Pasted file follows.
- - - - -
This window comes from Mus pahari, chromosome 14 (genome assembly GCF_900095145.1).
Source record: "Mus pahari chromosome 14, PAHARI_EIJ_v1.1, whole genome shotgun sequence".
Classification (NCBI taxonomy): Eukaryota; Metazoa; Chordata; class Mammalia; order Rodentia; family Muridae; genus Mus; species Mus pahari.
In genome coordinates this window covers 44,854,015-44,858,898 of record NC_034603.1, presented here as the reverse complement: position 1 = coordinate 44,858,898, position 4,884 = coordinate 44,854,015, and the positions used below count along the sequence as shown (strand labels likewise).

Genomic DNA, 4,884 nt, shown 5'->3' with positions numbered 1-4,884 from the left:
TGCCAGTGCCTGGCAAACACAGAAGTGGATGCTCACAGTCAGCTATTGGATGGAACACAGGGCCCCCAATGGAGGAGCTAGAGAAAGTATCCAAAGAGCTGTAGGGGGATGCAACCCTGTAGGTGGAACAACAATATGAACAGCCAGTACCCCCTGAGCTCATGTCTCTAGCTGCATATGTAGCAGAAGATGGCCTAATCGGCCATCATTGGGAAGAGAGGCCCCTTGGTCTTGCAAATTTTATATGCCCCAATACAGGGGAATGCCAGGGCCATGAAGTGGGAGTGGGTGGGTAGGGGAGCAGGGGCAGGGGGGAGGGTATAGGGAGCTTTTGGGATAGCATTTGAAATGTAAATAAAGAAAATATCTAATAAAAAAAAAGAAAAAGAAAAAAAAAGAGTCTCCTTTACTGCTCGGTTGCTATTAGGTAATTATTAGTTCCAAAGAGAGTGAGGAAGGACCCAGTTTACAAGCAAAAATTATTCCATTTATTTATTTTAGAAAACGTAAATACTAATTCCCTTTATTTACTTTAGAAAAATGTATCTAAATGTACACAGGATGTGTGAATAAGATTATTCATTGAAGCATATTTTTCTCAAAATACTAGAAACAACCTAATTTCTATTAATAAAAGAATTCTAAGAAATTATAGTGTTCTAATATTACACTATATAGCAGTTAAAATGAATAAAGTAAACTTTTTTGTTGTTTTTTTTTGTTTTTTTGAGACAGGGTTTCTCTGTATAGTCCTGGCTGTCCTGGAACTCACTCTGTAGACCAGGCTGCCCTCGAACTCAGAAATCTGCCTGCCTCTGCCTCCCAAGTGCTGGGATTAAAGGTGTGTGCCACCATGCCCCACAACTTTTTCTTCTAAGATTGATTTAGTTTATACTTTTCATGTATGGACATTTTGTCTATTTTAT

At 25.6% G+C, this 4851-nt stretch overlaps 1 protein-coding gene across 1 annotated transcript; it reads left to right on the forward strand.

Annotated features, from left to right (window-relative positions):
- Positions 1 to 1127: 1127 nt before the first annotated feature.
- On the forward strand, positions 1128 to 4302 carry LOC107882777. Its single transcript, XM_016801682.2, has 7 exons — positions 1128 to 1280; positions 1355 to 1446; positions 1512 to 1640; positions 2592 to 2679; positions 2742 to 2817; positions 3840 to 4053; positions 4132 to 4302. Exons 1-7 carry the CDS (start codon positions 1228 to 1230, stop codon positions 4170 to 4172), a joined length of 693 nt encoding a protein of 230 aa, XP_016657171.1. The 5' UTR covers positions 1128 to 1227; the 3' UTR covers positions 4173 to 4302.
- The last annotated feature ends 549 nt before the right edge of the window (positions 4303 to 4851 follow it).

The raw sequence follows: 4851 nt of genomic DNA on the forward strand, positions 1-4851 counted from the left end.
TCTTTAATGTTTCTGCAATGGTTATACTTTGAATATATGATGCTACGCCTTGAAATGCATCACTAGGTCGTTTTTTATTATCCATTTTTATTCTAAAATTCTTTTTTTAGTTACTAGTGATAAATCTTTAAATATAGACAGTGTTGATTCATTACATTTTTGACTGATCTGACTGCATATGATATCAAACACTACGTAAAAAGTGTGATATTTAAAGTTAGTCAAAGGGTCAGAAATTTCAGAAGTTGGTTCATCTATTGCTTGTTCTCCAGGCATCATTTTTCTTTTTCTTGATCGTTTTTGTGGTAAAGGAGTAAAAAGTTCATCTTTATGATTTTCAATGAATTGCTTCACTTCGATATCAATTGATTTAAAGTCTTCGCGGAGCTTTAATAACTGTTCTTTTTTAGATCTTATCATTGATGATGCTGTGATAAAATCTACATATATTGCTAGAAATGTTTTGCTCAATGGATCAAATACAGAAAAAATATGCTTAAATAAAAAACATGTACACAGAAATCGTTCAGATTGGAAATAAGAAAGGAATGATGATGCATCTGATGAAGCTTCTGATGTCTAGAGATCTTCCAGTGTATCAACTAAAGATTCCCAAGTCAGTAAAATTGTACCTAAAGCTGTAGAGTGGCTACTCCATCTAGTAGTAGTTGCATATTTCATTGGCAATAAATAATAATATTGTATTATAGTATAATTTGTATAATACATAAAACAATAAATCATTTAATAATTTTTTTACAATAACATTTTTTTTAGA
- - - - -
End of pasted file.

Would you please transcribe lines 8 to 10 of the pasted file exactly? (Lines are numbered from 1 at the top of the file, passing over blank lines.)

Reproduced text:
Annotated features, from left to right (window-relative positions):
- Positions 1 to 1127: 1127 nt before the first annotated feature.
- On the forward strand, positions 1128 to 4302 carry LOC107882777. Its single transcript, XM_016801682.2, has 7 exons — positions 1128 to 1280; positions 1355 to 1446; positions 1512 to 1640; positions 2592 to 2679; positions 2742 to 2817; positions 3840 to 4053; positions 4132 to 4302. Exons 1-7 carry the CDS (start codon positions 1228 to 1230, stop codon positions 4170 to 4172), a joined length of 693 nt encoding a protein of 230 aa, XP_016657171.1. The 5' UTR covers positions 1128 to 1227; the 3' UTR covers positions 4173 to 4302.